A Naxos disc of world première recordings of music by Eleanor Cory (born 1943) is also a (+++) release. Cory’s music mixes many of the same elements that other contemporary composers’ works contain: jazz, tonal and atonal portions, and tributary material – Things Are, for example, is a flute-and-piano tribute to Milton Babbitt. Cory’s String Quartet No. 3 veers from almost-lyrical melancholy to playfulness, often highlighting instruments in pairs as well as in a foursome. Epithalamium for solo flute takes the instrument through its paces well enough but not in any especially surprising way, while Violin Sonata No. 1 – for the traditional violin-and-piano combination – adds modal elements to its mixture of tonality, atonality and jazz influences, emerging as a well-crafted but emotionally rather vapid work. Celebration, basically a four-movement, 12-minute piano sonata, explores the range and emotional extent of the piano much as Epithalamium does that of the flute, but Celebration comes across somewhat more effectively in its contrasting tempos, dynamics and rhythms. The final work here, and one of the most pleasant, is Fantasy, written for the unusual combination of flute, guitar and percussion. The unconventional instrumentation seems to have inspired Cory to produce a work that, although light in mood, hints at some depth of communication in the interplay of the instruments – and has an attractively open, airy sound throughout, with Cory showing particular skill in percussion writing that complements the comparatively light sound of flute and guitar without covering up or overwhelming the instruments.
The determination to be unconventional pervades a new Delphian CD called Solitudes: Baltic Reflections, featuring the chamber group known as Mr McFall’s Chamber – which includes Robert McFall on violin, Brian Schiele on viola, Su-a Lee on cello, Rick Standley on double bass, and various other instrumentalists who join the core group of four on an as-needed basis. The 11 works here are an odd but often intriguing mixture: Olli Mustonen’s Toccata, Zita Bruźaité’s Bangos for solo piano, Aulis Sallinen’s Introduction and Tango Overture, Erkki-Sven Tüür’s Dedication for cello and piano, Kalevi Aho’s Lamento for two violas, Pēteris Vasks’ Little Summer Music for violin and piano, Arvo Pärt’s Für Alina for solo piano, Toivo Kärki’s Täysikuu, Unto Mononen’s Satumaa, and two short pieces by Sibelius: Einsames Lied (Solitude, from “Belshazzar’s Feast”) and Finlandia Hymn. That last work, which concludes the disc, features Lee on musical saw, plus piano quintet – a fair representation of the way this disc is intended to mix the familiar and unfamiliar, the comfortable and outré. Sibelius, Mustonen, Sallinen, Pärt and Vasks may be known to many listeners, albeit to different degrees, but the other composers likely will not be. Certainly this disc offers some wonderful contrasts – having Pärt’s bleak work immediately followed by Kärki’s, for instance, pulls listeners from desolation to somewhat ambiguous relief (Kärki’s piece is a minor-key tango). The six brief movements of Vasks’ work stand at the center of the CD structurally and emotionally, communicating summer sunshine, yes, but only in veiled fashion. All these pieces offer something of interest: Aho’s is scored for two violas, Sallinen’s uses tango rhythm unusually imaginatively, Mustonen’s includes such neat effects as a pizzicato double bass, and so on. McFall is responsible for many of the arrangements here; they range from intriguing to in-your-face unconventional, to greater or lesser effect. It is hard to tell whether McFall is being capricious or wants to be taken seriously – or is seeking to indicate that the two elements can coexist peacefully. Most of the works here are quite short, and the CD comes across as a showpiece for McFall and the other performers rather than any sort of clear musical statement: much here is fun, much is serious, much seems to be both at once, but the overarching message of the CD – if it is supposed to have one – is somewhat muddled. It is a (+++) recording containing some excellent playing and a highly individualistic choice of material, all of it performed very well; but its overall purpose is less then crystal-clear.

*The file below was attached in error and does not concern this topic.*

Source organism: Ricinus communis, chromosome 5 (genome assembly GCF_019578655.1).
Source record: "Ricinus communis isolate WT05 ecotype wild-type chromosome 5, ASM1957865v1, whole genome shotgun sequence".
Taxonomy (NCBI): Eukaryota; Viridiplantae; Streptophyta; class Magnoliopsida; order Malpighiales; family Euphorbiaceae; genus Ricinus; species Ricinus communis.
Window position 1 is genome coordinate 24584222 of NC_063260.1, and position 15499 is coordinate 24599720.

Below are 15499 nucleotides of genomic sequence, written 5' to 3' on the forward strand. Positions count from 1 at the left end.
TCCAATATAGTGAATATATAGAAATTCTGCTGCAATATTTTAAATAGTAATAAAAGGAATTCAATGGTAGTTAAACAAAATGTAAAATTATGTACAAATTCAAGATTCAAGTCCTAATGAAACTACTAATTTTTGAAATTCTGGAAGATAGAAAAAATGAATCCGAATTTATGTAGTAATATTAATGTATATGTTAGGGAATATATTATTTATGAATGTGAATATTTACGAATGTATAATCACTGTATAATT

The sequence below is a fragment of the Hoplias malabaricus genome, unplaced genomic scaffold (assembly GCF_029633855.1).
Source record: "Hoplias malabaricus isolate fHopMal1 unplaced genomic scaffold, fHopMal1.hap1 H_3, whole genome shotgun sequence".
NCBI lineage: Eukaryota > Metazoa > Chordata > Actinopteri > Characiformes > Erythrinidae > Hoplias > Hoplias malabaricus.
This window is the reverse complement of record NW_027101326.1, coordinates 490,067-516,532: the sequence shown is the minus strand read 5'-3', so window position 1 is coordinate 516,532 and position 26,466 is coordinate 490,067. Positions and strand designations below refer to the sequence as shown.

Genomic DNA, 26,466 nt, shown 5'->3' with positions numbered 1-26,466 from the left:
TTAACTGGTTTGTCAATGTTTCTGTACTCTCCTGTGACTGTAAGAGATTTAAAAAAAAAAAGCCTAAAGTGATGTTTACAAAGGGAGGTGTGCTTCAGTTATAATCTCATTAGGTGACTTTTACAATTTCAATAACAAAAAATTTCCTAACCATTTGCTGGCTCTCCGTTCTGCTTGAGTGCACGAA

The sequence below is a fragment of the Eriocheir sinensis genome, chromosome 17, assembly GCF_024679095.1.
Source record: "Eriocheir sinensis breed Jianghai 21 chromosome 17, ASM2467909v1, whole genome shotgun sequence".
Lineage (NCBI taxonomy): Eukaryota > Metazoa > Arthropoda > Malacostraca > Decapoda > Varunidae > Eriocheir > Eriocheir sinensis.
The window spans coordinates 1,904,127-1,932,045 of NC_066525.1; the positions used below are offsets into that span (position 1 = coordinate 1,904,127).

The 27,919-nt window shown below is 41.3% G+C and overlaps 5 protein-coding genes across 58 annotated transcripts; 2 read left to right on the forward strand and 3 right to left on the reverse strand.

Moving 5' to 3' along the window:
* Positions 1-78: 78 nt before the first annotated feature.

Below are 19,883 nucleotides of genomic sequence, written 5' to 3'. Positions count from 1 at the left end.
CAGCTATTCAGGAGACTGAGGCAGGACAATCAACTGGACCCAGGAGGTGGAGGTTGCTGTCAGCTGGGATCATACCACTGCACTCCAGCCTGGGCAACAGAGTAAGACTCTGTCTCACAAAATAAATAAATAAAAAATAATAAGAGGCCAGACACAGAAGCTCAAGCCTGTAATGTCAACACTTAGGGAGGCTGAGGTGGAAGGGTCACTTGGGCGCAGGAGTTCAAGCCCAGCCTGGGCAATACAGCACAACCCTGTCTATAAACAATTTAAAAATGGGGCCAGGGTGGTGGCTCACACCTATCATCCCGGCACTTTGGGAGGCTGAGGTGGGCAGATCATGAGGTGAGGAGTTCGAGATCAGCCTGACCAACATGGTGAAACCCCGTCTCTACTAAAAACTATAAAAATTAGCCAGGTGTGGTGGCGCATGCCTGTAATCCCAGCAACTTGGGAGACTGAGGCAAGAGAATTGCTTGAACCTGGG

Post a Comment